She looks a bit skeptical and fluffed, or is she a “big girl”?
    How does her weight feel?
    Is her tail at it’s normal posture, or did your camera just catch her when it was a little down?

    It’s hard to tell where a poop comes from unless it gets splattered on your shirt and down your leg! Maybe you’ll get lucky and get shat upon while you’re examining her later.

    I agree with @Wyorp Rock ‘s observation suggestion and applaud her as well for the suggestion of the puppy pads!
    I bought two packs in prep for hurricane Florence and never opened them and thought yesterday as I passed by them in the garage that I should “donate them or something”.

    Keeping them now!

    What a great alternative to layers and layers of paper towels! Idk why I never thought of them.
    Thanks @Wyorp Rock !
    See? This is why I love BYC and everyone here!

    I too would give her a good look over. I won’t trouble you with questions about feed and oyster shell and grit, I know you know all those things. And I can clearly see natural grit in your photo between the bricks so I don’t think I’d blame it on a bit of barley unless her crop seems especially slow.

    Do check that tonight and in the morning to be sure.

    Mine are molting too and one is looking especially peaked.

    I brought her in today and put on my reading glasses to have a good look.
    No lice or mites evident.
    Nothing glaring at all other than molting and a bit thin.
    She’s low in the pecking order.
    Her stance is good.
    No abdominal swelling.
    No bumblefoot. Leg scales were a little dirty but not at all raised. They freerange and have been digging deep holes the past few days so that’s not out of the ordinary. I made a note to scrub them tomorrow and apply some oil just in case.
    Beak and toenails fine.
    Ears fine.
    She was not happy about a mouth and throat exam but complied. Breath wasn’t offensive. Nothing in there. Clean as a whistle.
    Eyes clear and bright. Pupils round, equal and reactive.
    Vent was winky and clean and looked normal for a non laying hen during molting season.
    No mess on her fluff.

    So I made her a little special lunch of hardboilded egg, shredded cheese and raw unsalted sunflower seeds to enjoy apart from the others which she seemed to appreciate and before I took her back outside I dosed her with nutridrench and a few crumbles of a super b complex human vitamin.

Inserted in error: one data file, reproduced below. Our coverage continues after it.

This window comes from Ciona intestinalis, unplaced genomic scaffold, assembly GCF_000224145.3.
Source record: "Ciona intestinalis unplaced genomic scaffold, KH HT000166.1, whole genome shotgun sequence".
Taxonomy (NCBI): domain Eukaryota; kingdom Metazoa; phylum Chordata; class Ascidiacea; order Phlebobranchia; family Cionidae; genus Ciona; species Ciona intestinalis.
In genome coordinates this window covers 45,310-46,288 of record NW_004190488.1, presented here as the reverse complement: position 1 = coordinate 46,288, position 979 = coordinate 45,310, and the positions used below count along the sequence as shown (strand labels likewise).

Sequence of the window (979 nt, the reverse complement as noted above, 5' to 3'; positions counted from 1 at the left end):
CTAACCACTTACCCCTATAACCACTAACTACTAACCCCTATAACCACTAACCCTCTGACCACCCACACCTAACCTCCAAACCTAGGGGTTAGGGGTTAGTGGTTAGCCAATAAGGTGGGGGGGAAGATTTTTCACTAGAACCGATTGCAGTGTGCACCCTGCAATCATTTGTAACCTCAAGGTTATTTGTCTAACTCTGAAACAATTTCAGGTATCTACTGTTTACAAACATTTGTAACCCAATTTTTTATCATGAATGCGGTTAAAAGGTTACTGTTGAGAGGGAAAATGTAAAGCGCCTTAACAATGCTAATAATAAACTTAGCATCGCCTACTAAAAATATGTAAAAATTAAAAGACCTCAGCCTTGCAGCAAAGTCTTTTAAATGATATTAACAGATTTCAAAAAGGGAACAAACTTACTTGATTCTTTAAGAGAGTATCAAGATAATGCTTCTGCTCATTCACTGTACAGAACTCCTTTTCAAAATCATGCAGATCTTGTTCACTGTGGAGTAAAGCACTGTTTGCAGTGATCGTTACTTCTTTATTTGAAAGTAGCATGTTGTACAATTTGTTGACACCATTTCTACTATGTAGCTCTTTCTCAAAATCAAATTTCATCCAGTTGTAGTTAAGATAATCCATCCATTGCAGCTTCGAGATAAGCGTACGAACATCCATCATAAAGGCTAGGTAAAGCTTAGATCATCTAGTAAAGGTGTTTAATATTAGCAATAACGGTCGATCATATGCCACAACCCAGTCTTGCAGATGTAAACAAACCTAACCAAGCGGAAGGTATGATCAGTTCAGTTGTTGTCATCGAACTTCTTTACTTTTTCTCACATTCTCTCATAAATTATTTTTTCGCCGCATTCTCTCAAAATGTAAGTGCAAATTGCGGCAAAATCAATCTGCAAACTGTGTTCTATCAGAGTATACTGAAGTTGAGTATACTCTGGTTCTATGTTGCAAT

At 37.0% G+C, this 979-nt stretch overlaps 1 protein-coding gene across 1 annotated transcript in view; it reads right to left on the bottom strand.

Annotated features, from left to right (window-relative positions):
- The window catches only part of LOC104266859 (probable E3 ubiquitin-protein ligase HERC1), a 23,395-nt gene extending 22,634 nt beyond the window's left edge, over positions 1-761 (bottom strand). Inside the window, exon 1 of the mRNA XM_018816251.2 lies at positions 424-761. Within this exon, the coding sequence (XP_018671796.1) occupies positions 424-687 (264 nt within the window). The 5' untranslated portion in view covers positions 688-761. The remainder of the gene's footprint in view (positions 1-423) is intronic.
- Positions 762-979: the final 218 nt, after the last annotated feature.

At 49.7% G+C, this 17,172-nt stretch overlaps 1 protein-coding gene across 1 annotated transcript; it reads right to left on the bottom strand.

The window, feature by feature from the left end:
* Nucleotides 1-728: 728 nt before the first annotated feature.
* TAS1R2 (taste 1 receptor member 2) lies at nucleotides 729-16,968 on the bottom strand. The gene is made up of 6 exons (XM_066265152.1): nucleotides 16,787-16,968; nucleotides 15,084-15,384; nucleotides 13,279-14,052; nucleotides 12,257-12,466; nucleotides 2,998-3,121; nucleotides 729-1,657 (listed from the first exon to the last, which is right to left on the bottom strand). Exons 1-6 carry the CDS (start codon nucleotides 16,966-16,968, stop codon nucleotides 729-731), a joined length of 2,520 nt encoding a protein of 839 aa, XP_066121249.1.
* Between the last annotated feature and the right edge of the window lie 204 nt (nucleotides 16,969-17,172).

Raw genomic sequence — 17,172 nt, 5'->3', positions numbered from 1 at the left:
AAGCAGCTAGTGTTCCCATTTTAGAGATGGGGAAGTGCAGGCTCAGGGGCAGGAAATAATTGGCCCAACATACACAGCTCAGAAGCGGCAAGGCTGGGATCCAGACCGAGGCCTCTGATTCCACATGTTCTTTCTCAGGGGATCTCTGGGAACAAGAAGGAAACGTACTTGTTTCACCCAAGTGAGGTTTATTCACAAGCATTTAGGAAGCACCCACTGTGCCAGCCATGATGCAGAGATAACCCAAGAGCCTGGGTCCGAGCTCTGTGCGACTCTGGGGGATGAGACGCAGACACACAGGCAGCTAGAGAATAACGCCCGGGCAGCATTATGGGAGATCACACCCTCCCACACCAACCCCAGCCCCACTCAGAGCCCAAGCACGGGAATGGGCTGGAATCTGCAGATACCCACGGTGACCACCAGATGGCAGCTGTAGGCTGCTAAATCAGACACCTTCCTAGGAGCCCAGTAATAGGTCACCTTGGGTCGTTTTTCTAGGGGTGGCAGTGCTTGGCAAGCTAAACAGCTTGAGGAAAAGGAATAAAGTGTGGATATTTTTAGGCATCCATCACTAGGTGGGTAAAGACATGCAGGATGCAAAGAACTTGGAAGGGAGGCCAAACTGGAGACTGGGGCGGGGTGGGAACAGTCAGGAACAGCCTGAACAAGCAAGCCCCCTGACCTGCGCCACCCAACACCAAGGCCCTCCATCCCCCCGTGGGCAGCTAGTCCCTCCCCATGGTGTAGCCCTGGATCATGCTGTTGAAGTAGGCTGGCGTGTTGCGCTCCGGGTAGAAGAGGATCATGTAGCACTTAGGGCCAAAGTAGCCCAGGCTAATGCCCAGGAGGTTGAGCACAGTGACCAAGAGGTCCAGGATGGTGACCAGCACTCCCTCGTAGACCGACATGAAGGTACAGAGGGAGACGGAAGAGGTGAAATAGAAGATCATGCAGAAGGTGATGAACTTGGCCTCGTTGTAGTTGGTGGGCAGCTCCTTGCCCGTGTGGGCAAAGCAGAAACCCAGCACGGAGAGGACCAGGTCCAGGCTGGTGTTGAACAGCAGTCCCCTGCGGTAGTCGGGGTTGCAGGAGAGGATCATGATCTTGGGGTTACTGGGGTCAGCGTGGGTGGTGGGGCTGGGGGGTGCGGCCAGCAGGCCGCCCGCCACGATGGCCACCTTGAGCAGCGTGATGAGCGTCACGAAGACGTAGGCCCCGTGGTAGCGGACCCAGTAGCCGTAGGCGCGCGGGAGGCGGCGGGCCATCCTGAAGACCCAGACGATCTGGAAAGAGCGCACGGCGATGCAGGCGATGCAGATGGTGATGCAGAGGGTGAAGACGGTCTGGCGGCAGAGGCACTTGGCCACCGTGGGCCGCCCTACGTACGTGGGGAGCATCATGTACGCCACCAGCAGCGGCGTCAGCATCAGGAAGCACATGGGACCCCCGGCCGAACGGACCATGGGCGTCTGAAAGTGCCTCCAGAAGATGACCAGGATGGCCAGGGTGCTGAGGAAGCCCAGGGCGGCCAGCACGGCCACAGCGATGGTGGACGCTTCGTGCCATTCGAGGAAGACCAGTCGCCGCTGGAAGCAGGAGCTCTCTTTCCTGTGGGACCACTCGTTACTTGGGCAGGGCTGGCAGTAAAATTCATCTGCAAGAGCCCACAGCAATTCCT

8. rebrascora

    rebrascora Crowing

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    In that case, checking her for any abdominal swelling is even more pertinent.

    Personally I very much doubt you killed Rusty although I would not personally dunk a chicken in cold water even on a hot day. Just like they advise people not to jump into cold rivers/ponds on very hot days. The sudden change in temp can put the body into shock. A warm sitz bath soak in Epsom salts to clean a poopy butt is not a risk in my opinion unless the bird is extremely ill. The water should not be too deep and just a comfortable temperature and obviously keep the bird under supervision whilst soaking.
    Vent soiling often indicates some abdominal swelling, so be sure to feel other chickens to compare in order to get a realistic idea of her abdominal status.
     
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  9. Thanks. I do check her regularly for abdominal swelling. It’s hard to tell, since she’s usually second heaviest to my Light Brahma.

    I’ll probably clean her up and look close this afternoon along with more photos.
     
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  10. townchicks

    townchicks Crowing

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    No real advice to offer, but lots of moral support. You got this!